Gray, Jeremy. “Montreal.” Melbourne; Oakland, CA: Lonely Planet Publications, 2001. v. Print.

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The book by Jeremy Gray provides a practical guide on the sightseeing locations in Montreal. The book contains a brief section on Notre-Dame Basilica, including working hours, addresses and what to look for. The information used was the misconception of the tourist on the origin of the Neo-Gothic inspiration.

Historic City Center. “Notre-Dame Basilica “. 2001. Old Monteral. Web.

The website is an informational portal on the old city of Montreal. The website contains a section devoted to Notre-Dame Basilica. The information used in this paper was introductory notes on the Basilica, such as the importance of the construction at the time of building.

Lord, Kathleen C. “Days and Nights: Class, Gender and Society on Notre-Dame Street in Saint-Henri, 1875–1905.” McGill University (Canada), 2001. Print.

The thesis traces the development of Notre-Dame Street, and the mutual influence on the people living on it. The thesis mainly provided information on the historical developments and the name changes of Notre-Dame Street, on which Notre-Dame Basilica is located.

Marsan, Jean Claude. Montreal in Evolution : Historical Analysis of the Development of Montreal’s Architecture and Urban Environment. Montreal: McGill-Queen’s University Press, 1981. Print.

This course reading provides an extensive overview of the architectural development in Montreal. The book contains a section on Notre-Dame Basilica, in which the information used was mainly related to the implementation of the Neo-Gothic style by O’Donnell.

“Notre-Dame Basilica of Montreal”. 2010. Notre-Dame Basilica of Montreal. Web.

This is the official webpage of Notre-Dame Basilica, which contains information such as the history of the Basilica as well as its significance to the religious life in Montreal. The webpage was used to outline the religious services currently provided in Notre-Dame Basilica and the history of the construction process.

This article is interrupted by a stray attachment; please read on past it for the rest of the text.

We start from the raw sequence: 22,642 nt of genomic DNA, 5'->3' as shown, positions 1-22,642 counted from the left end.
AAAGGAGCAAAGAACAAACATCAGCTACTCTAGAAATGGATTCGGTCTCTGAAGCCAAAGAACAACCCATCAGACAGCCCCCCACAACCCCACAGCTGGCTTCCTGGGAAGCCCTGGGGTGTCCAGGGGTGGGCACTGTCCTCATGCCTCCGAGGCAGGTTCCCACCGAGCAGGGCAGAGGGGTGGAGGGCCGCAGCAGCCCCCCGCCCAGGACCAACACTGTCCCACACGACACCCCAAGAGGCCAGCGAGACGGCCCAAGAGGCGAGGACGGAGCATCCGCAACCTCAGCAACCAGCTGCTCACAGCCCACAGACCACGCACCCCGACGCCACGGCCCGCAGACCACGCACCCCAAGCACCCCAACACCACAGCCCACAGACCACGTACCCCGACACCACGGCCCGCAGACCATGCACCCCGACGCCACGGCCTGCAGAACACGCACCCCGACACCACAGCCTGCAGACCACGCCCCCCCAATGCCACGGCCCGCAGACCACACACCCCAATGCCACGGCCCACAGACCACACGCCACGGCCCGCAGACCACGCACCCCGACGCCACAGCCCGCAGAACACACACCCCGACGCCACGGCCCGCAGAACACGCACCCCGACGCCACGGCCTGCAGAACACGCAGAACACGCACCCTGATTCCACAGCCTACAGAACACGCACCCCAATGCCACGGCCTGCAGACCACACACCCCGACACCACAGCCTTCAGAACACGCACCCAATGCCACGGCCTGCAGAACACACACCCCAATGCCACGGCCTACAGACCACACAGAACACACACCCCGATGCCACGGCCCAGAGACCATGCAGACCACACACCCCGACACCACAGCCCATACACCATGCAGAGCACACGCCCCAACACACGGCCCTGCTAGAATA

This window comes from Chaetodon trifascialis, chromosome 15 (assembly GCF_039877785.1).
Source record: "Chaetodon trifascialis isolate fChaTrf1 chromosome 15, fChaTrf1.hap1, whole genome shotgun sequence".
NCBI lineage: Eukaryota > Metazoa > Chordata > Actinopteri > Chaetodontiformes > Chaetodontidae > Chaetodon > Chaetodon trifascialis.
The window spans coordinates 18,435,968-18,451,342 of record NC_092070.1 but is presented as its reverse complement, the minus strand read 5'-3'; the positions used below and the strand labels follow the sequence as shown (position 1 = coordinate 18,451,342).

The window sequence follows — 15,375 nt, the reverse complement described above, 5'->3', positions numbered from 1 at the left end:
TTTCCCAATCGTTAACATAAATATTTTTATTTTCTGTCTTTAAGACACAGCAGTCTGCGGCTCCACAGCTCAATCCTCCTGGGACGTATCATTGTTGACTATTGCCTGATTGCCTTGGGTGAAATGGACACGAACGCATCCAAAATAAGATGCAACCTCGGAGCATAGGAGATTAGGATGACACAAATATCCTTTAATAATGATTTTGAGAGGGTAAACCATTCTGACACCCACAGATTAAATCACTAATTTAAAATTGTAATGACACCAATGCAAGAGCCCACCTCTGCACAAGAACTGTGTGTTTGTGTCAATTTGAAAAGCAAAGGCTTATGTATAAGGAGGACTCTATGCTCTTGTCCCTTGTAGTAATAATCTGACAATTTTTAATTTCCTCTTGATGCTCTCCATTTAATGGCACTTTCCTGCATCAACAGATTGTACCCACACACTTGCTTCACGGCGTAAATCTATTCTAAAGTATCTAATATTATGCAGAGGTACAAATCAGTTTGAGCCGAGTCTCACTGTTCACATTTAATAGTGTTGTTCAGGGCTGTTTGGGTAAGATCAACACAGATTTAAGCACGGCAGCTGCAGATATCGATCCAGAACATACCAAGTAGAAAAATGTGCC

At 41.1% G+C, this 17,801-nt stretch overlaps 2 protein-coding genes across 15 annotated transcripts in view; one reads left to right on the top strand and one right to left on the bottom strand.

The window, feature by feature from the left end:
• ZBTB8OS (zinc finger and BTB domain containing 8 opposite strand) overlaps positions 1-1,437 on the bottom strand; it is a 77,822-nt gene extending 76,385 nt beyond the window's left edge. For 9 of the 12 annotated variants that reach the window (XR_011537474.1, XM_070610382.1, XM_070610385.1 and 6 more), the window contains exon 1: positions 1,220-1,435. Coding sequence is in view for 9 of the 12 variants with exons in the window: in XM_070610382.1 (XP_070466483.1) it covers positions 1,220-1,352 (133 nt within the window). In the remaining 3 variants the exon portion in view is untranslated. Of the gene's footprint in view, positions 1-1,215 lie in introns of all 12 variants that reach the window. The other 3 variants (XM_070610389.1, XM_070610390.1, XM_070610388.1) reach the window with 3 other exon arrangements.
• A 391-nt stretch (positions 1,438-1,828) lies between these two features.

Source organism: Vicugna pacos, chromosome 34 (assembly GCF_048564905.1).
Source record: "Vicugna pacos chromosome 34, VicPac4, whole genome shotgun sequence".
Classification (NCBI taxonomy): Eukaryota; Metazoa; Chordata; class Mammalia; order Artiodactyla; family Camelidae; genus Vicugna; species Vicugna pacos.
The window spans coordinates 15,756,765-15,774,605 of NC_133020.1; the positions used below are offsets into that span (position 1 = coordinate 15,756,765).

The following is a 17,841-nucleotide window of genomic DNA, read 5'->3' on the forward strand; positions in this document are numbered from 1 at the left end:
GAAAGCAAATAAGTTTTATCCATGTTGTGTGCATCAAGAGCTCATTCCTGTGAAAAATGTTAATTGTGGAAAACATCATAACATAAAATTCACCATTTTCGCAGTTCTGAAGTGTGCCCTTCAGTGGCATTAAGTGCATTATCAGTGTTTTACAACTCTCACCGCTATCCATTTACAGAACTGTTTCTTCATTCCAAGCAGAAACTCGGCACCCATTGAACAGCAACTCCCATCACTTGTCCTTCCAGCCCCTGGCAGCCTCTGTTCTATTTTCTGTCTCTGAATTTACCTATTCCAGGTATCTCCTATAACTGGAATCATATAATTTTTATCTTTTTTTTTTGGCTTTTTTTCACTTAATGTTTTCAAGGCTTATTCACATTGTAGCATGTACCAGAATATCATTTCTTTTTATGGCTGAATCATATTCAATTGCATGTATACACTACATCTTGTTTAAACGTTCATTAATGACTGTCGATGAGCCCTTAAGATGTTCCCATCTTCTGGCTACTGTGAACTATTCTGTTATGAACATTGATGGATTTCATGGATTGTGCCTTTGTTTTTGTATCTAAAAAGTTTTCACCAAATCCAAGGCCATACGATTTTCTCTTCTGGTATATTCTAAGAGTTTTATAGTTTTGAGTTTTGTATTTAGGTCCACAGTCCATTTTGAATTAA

Toker, Franklin. The Church of Notre-Dame in Montreal : An Architectural History. 2nd ed. Montreal ; Buffalo: McGill-Queen’s University Press, 1991. Print.

The book is an important source of information on Notre-Dame Basilica, tracing its architectural history and the influence of the chosen style in its design. The book was used to provide information on O’Donnell’s source of inspiration in designing the Basilica as well as different background information.

Illustrations

The central entrance to the Cathedral.
Figure 1 – The central entrance to the Cathedral.

Works Cited

“Cathedral of Our Lady of Montreal”. 2010. Glass Steel and Stone. Web.

Gray, Jeremy. “Montreal.” Melbourne; Oakland, CA: Lonely Planet Publications, 2001. v. Print.

Historic City Center. “Notre-Dame Basilica “. 2001. Old Montreal. Web.

Lord, Kathleen C. “Days and Nights: Class, Gender and Society on Notre-Dame Street in Saint-Henri, 1875–1905.” McGill University (Canada), 2001. Print.

Marsan, Jean Claude. Montreal in Evolution : Historical Analysis of the Development of Montreal’s Architecture and Urban Environment. Montreal: McGill-Queen’s University Press, 1981. Print.

“Notre-Dame Basilica of Montreal”. 2010. Notre-Dame Basilica of Montreal. Web.

“The Basilica of Notre-Dame De Montreal”. 2010. Images Montreal. Web.

Toker, Franklin. The Church of Notre-Dame in Montreal : An Architectural History. 2nd ed. Montreal ; Buffalo: McGill-Queen’s University Press, 1991. Print.

Footnotes

  1. Cathedral of Our Lady of Montreal, 2010, Web.
  2. Cathedral of Our Lady of Montreal.
  3. Notre-Dame Basilica of Montreal, 2010, Web.
  4. Jean Claude Marsan, Montreal in Evolution: Historical Analysis of the Development of Montreal’s Architecture and Urban Environment (Montreal: McGill-Queen’s University Press, 1981) 157.
  5. Kathleen C. Lord, “Days and Nights: Class, Gender and Society on Notre-Dame Street in Saint-Henri, 1875–1905,” McGill University (Canada), 2001.
  6. Marsan, Montreal in Evolution: Historical Analysis of the Development of Montreal’s Architecture and Urban Environment 157.
  7. Historic City Center, Notre-Dame Basilica 2001, Web.
  8. Franklin Toker, The Church of Notre-Dame in Montreal: An Architectural History, 2nd ed. (Montreal; Buffalo: McGill-Queen’s University Press, 1991) 2.
  9. Notre-Dame Basilica of Montreal.
  10. Marsan, Montreal in Evolution: Historical Analysis of the Development of Montreal’s Architecture and Urban Environment 158.
  11. Jeremy Gray, “Montreal,” (Melbourne; Oakland, CA: Lonely Planet Publications, 2001), vol., 44.
  12. Toker, The Church of Notre-Dame in Montreal: An Architectural History 26.
  13. Gray, “Montreal,” vol., 44.
  14. Notre-Dame Basilica of Montreal.
  15. Notre-Dame Basilica of Montreal.